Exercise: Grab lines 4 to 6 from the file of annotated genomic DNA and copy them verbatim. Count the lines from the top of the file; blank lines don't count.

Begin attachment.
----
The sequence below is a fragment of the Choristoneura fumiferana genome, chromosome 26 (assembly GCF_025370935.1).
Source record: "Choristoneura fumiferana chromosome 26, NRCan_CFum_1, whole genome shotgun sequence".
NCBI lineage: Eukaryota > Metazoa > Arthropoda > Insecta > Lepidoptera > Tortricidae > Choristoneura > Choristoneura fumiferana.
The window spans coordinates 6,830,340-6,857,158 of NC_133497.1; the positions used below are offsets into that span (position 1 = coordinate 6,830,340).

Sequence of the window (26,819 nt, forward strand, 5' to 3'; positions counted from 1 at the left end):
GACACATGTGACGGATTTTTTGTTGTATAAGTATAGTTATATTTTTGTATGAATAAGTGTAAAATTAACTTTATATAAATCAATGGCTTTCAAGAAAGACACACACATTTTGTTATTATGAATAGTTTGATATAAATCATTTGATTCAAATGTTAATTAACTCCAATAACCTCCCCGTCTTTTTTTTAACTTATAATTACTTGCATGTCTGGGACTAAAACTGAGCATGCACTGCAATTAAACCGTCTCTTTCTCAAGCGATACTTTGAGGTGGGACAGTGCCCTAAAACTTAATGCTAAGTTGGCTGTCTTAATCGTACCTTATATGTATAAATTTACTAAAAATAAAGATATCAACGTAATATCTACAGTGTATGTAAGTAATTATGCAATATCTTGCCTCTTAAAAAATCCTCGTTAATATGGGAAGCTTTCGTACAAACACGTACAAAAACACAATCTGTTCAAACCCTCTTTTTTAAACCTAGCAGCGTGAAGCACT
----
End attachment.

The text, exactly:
The window spans coordinates 6,830,340-6,857,158 of NC_133497.1; the positions used below are offsets into that span (position 1 = coordinate 6,830,340).

Sequence of the window (26,819 nt, forward strand, 5' to 3'; positions counted from 1 at the left end):
GACACATGTGACGGATTTTTTGTTGTATAAGTATAGTTATATTTTTGTATGAATAAGTGTAAAATTAACTTTATATAAATCAATGGCTTTCAAGAAAGACACACACATTTTGTTATTATGAATAGTTTGATATAAATCATTTGATTCAAATGTTAATTAACTCCAATAACCTCCCCGTCTTTTTTTTAACTTATAATTACTTGCATGTCTGGGACTAAAACTGAGCATGCACTGCAATTAAACCGTCTCTTTCTCAAGCGATACTTTGAGGTGGGACAGTGCCCTAAAACTTAATGCTAAGTTGGCTGTCTTAATCGTACCTTATATGTATAAATTTACTAAAAATAAAGATATCAACGTAATATCTACAGTGTATGTAAGTAATTATGCAATATCTTGCCTCTTAAAAAATCCTCGTTAATATGGGAAGCTTTCGTACAAACACGTACAAAAACACAATCTGTTCAAACCCTCTTTTTTAAACCTAGCAGCGTGAAGCACT